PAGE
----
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Special populations: Women who are considering genetic testing; Ashkenazi Jewish people
What factors into your decision on whether or not to get genetic testing?
Cynthia Graber offers her thoughts on that question in her Wired opinion piece, “Why I Won’t Get the Genetic Test for Breast Cancer.”
In her piece, she talks about her mom calling her one day urging her to get tested for the BRCA mutations. Cynthia is an Ashkenazi Jewish woman with some history of breast cancer on her dad’s side of the family (her dad’s great aunt and cousin both died of breast cancer). “She insisted. I immediately said no,” Cynthia writes. She recognizes that there is an increased likelihood of getting cancer for people with those gene mutations. Women in the general population have about a 12% lifetime chance for developing breast cancer. Women who carry a BRCA mutation have about a 45-65% lifetime chance for developing breast cancer. Their likelihood of developing ovarian cancer increases also—women generally have about a 1% chance of developing ovarian cancer compared to about 10-40% likelihood for women with a BRCA mutation.
Additionally, Cynthia’s Ashkenazi Jewish ancestry puts her at a higher chance for having inherited the BRCA mutation than the general population. An estimated 1 in 300-500 people in the United States has a BRCA mutation. In the Ashkenazi Jewish population, it is 1 in 40 people.
Cynthia knows that research shows surgery that removes breasts and ovaries in women at high risk of developing cancer greatly reduces their chance of developing cancer in the future. But then, she rightly says that, “every BRCA-positive woman has to weigh the strength of that survival data against the repercussions of surgery.” She talks about losing sensation in her breasts— “a crucial part of my sexual enjoyment.” She notes that after taking out her ovaries, she wouldn’t be able to have children. Also, it will put her into early menopause, which research has suggested may increase a woman’s chance of bone weakening and cardiovascular disease.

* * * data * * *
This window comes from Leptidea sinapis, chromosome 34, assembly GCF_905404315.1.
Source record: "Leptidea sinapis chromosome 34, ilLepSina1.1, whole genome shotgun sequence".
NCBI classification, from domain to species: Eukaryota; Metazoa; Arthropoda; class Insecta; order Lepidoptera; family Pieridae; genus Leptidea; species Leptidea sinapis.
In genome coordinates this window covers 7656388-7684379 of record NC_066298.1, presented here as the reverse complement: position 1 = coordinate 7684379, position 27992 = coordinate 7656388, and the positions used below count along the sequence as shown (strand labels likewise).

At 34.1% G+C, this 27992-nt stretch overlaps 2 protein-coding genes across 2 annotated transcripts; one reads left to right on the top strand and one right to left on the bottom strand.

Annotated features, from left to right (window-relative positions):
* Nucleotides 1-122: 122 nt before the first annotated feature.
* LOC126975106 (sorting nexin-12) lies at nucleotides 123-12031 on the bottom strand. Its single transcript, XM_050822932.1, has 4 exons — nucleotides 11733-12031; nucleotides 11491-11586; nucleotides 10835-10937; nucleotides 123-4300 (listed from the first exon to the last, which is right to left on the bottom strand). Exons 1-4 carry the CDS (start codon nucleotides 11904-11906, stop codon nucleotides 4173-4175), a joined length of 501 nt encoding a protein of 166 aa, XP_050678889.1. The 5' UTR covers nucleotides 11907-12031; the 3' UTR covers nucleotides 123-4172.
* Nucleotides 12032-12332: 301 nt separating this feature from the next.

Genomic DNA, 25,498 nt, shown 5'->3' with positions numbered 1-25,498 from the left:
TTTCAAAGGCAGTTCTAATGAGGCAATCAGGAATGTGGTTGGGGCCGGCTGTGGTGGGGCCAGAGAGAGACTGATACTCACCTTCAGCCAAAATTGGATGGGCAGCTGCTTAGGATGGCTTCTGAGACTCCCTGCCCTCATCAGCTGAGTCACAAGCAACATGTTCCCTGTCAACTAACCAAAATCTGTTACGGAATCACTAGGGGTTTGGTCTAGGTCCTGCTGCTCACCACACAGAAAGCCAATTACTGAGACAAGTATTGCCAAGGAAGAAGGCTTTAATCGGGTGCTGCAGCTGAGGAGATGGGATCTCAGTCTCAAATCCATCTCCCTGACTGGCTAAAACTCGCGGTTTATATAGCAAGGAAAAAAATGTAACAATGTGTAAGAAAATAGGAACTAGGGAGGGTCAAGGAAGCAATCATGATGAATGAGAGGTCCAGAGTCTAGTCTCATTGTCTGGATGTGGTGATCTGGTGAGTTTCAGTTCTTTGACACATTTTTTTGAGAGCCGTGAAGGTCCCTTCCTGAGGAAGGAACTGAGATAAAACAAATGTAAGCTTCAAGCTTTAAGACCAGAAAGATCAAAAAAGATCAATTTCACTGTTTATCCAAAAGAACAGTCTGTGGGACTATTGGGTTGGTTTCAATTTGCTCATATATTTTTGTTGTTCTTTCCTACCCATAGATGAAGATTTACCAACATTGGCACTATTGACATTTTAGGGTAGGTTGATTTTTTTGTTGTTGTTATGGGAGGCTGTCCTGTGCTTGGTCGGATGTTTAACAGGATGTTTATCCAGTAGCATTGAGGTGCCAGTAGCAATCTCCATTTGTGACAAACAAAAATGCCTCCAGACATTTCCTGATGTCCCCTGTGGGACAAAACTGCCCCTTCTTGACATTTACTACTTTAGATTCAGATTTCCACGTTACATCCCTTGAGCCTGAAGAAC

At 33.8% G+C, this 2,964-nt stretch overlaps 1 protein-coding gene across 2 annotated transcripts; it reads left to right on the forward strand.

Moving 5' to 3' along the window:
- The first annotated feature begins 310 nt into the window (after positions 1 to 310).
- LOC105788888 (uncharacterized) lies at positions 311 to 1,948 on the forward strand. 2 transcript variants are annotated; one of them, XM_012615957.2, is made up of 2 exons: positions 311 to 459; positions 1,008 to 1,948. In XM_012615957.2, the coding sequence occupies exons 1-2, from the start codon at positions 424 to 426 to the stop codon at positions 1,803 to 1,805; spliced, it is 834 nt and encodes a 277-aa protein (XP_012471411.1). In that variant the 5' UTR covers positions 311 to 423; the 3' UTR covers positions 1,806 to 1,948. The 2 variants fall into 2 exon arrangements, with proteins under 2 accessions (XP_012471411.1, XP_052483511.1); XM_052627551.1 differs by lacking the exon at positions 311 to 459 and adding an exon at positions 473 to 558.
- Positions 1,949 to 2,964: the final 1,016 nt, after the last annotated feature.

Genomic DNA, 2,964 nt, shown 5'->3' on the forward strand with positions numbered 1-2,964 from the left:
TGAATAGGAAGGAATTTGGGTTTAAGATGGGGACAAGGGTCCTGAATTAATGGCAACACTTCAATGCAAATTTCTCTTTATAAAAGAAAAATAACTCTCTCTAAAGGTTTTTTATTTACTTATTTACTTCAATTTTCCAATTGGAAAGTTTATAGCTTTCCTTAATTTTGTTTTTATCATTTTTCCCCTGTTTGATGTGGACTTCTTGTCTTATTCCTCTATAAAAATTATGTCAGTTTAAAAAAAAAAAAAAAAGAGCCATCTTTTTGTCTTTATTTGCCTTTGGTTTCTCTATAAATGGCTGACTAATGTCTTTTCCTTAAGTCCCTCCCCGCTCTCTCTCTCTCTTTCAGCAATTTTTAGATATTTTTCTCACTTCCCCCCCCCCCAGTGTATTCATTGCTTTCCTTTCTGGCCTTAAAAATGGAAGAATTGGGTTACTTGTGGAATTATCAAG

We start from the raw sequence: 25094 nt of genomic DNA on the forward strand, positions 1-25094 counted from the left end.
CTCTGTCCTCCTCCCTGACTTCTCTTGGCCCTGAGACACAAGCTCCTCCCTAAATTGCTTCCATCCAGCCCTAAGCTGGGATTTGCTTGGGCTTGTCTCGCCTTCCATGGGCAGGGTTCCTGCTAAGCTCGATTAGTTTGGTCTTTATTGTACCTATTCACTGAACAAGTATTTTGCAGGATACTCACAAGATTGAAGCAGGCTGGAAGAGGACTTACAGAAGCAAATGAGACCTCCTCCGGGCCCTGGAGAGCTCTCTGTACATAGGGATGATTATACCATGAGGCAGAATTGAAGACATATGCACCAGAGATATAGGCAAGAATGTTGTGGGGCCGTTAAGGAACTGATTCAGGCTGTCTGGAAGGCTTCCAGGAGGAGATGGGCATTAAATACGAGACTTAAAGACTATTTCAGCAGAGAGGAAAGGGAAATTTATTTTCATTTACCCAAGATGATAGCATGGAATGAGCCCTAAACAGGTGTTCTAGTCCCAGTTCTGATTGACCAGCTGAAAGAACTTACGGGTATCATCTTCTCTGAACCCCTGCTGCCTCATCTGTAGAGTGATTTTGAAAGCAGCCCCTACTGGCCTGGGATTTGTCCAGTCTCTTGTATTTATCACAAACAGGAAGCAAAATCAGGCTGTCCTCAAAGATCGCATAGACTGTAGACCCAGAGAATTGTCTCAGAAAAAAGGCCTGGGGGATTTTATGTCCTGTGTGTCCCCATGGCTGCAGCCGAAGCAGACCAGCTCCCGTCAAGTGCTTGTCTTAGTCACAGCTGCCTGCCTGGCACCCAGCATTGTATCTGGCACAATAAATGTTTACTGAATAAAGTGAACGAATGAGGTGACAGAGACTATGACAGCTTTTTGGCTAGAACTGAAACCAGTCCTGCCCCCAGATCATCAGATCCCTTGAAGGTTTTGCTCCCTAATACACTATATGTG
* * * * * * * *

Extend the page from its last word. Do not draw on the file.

Surgery is not for her. But what about having twice-yearly breast cancer screening? This is also not for her because the chance of finding something on a scan increases greatly when someone is getting frequent mammograms and MRIs. She writes, “patients tend to pounce on those shadows. After years of tests and biopsies, some women give in and remove their breasts.”
She interviewed Barry Kramer, the director of the NCI’s division on cancer prevention, for her piece, who then talked about how the number of women undergoing mastectomies have increased even though there has not been much evidence pointing to a survival benefit. But the “patients are petrified,” he says. So “they take drastic, potentially harmful-and sometimes unnecessary-action.” Earlier in the article, she notes that there is evidence that surgery increases survival in women with BRCA mutations. This is likely a reference to well established survival benefit of risk-reducing removal of the ovaries and fallopian tubes.
Ultimately, because of her limited family history of breast cancer and lack of history of ovarian cancer, she chose not to get testing because of what it would mean to her. A positive test would not make her want to get any surgeries. What a positive test would feel like to her though, is “hefting a sword, dangling it by a frayed thread above [her] head, and waiting for it to fall.” She says she is more afraid of living like that than she is of cancer.
It’s important to note that she has not had breast cancer and there is not a known BRCA mutation in her family. Under these circumstances many women make a different decision. However, family cancer history can change if more relatives are diagnosed with breast or ovarian cancer, or if a close family member discovers they carry a mutation in BRCA. In these cases, people who previously decided against genetic testing may change their mind. Discussing your family cancer history in light of any new cancer diagnosis is important for anyone concerned that the cancer in their family might be hereditary.